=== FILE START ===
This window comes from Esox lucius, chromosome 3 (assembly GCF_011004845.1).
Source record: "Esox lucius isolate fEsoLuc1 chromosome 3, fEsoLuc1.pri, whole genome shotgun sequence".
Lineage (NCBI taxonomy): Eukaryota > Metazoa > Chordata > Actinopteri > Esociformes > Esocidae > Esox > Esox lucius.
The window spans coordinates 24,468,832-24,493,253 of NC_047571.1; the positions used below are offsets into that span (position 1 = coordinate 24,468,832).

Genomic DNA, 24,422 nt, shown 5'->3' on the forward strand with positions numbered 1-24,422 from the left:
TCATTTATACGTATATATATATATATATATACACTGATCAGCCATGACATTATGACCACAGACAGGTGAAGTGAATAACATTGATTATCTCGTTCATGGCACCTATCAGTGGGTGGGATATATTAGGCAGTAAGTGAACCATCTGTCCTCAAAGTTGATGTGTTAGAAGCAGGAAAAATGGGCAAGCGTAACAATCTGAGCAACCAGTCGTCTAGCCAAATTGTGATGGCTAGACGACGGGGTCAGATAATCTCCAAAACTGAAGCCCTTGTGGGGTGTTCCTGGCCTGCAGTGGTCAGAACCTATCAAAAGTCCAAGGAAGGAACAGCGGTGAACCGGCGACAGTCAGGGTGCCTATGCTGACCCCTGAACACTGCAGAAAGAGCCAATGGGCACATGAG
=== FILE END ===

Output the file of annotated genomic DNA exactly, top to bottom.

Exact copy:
This window comes from Esox lucius, chromosome 3 (assembly GCF_011004845.1).
Source record: "Esox lucius isolate fEsoLuc1 chromosome 3, fEsoLuc1.pri, whole genome shotgun sequence".
Lineage (NCBI taxonomy): Eukaryota > Metazoa > Chordata > Actinopteri > Esociformes > Esocidae > Esox > Esox lucius.
The window spans coordinates 24,468,832-24,493,253 of NC_047571.1; the positions used below are offsets into that span (position 1 = coordinate 24,468,832).

Genomic DNA, 24,422 nt, shown 5'->3' on the forward strand with positions numbered 1-24,422 from the left:
TCATTTATACGTATATATATATATATATATACACTGATCAGCCATGACATTATGACCACAGACAGGTGAAGTGAATAACATTGATTATCTCGTTCATGGCACCTATCAGTGGGTGGGATATATTAGGCAGTAAGTGAACCATCTGTCCTCAAAGTTGATGTGTTAGAAGCAGGAAAAATGGGCAAGCGTAACAATCTGAGCAACCAGTCGTCTAGCCAAATTGTGATGGCTAGACGACGGGGTCAGATAATCTCCAAAACTGAAGCCCTTGTGGGGTGTTCCTGGCCTGCAGTGGTCAGAACCTATCAAAAGTCCAAGGAAGGAACAGCGGTGAACCGGCGACAGTCAGGGTGCCTATGCTGACCCCTGAACACTGCAGAAAGAGCCAATGGGCACATGAG